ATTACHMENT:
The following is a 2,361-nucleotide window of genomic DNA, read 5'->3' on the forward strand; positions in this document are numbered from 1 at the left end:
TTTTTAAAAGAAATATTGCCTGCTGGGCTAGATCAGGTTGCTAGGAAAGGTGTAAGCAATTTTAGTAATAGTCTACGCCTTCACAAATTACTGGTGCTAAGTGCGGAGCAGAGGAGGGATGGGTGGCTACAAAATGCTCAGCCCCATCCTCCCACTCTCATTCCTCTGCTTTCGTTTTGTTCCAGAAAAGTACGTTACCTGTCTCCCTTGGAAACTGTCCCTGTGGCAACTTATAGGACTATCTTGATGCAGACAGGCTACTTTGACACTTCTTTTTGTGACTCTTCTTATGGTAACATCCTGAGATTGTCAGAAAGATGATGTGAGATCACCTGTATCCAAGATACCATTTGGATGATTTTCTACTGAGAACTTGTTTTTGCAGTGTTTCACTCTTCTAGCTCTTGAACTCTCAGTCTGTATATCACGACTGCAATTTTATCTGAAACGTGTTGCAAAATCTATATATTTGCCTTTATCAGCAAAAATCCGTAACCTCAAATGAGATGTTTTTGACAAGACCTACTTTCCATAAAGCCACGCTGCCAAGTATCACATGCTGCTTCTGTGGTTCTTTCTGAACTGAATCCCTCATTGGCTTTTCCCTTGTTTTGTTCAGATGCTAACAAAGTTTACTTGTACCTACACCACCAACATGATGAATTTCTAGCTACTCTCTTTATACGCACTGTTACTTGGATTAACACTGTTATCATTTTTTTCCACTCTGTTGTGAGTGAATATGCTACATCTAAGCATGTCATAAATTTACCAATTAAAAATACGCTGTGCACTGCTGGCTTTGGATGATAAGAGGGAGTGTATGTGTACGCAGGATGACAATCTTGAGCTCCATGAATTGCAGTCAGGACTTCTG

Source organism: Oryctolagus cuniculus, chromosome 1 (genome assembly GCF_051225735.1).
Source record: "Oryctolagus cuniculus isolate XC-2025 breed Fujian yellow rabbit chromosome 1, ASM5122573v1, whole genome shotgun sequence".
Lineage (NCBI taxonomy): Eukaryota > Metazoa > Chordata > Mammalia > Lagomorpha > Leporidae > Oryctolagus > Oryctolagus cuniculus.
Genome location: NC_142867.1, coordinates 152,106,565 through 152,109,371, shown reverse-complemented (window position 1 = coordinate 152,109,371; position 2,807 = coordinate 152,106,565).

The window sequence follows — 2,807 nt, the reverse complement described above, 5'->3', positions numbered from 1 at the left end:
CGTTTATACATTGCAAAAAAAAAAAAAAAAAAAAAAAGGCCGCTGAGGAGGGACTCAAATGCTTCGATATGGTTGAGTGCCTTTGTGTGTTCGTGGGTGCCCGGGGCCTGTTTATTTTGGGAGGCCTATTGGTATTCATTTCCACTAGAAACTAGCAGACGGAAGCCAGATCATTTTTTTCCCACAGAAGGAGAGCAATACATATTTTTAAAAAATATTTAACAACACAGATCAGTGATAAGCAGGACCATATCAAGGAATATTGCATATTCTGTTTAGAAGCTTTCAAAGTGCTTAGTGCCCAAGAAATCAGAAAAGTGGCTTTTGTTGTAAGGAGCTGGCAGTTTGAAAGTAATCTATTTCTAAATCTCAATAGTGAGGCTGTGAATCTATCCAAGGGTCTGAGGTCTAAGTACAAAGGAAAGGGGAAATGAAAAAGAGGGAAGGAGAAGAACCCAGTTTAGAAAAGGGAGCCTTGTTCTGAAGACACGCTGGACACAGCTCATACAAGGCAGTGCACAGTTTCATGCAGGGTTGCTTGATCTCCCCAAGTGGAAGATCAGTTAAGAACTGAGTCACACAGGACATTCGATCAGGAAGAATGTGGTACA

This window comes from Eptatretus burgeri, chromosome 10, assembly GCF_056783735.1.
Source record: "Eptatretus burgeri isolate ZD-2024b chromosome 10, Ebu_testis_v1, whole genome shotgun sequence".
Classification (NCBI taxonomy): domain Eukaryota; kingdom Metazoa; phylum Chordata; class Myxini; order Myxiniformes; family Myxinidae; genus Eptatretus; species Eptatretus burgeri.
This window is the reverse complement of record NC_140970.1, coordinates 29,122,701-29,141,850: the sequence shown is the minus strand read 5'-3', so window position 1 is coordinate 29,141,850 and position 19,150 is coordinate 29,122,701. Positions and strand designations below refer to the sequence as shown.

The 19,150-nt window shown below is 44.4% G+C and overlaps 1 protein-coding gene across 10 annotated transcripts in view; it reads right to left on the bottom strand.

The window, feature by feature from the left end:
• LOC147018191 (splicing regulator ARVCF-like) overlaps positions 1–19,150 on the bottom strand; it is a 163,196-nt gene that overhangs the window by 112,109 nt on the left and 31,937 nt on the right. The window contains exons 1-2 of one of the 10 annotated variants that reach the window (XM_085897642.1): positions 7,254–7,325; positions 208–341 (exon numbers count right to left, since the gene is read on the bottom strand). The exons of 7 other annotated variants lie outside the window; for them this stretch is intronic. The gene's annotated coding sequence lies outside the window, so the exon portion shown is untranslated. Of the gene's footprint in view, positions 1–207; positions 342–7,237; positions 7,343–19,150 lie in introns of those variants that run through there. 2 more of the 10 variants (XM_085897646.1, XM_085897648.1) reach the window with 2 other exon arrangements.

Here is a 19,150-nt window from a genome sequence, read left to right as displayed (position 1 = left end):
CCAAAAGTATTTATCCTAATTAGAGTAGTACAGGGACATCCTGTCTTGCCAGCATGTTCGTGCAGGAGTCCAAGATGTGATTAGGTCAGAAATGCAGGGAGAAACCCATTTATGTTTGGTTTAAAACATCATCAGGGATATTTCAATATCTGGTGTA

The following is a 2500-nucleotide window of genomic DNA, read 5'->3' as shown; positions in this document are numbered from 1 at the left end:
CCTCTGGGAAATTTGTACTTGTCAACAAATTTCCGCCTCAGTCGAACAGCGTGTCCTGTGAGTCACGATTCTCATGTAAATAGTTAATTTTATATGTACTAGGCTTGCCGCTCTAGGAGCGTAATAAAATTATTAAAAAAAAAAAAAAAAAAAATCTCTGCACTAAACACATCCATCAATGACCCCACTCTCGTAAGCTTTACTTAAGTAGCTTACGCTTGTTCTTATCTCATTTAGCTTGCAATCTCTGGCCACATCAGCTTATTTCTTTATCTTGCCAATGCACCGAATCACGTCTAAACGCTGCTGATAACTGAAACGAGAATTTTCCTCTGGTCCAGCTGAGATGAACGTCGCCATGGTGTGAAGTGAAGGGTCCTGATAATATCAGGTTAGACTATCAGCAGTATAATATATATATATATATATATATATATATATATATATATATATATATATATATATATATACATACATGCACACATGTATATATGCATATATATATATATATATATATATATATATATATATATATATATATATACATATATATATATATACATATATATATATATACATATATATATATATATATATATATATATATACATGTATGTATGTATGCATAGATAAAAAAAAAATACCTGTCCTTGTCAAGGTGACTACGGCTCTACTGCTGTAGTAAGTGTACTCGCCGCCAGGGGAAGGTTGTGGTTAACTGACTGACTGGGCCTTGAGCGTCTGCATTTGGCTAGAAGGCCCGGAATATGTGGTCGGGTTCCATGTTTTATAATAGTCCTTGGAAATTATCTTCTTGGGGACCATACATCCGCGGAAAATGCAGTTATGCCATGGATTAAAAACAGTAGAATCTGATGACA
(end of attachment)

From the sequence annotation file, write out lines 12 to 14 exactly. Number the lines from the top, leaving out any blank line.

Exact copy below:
This window is the reverse complement of record NC_140970.1, coordinates 29,122,701-29,141,850: the sequence shown is the minus strand read 5'-3', so window position 1 is coordinate 29,141,850 and position 19,150 is coordinate 29,122,701. Positions and strand designations below refer to the sequence as shown.

The 19,150-nt window shown below is 44.4% G+C and overlaps 1 protein-coding gene across 10 annotated transcripts in view; it reads right to left on the bottom strand.

The window, feature by feature from the left end: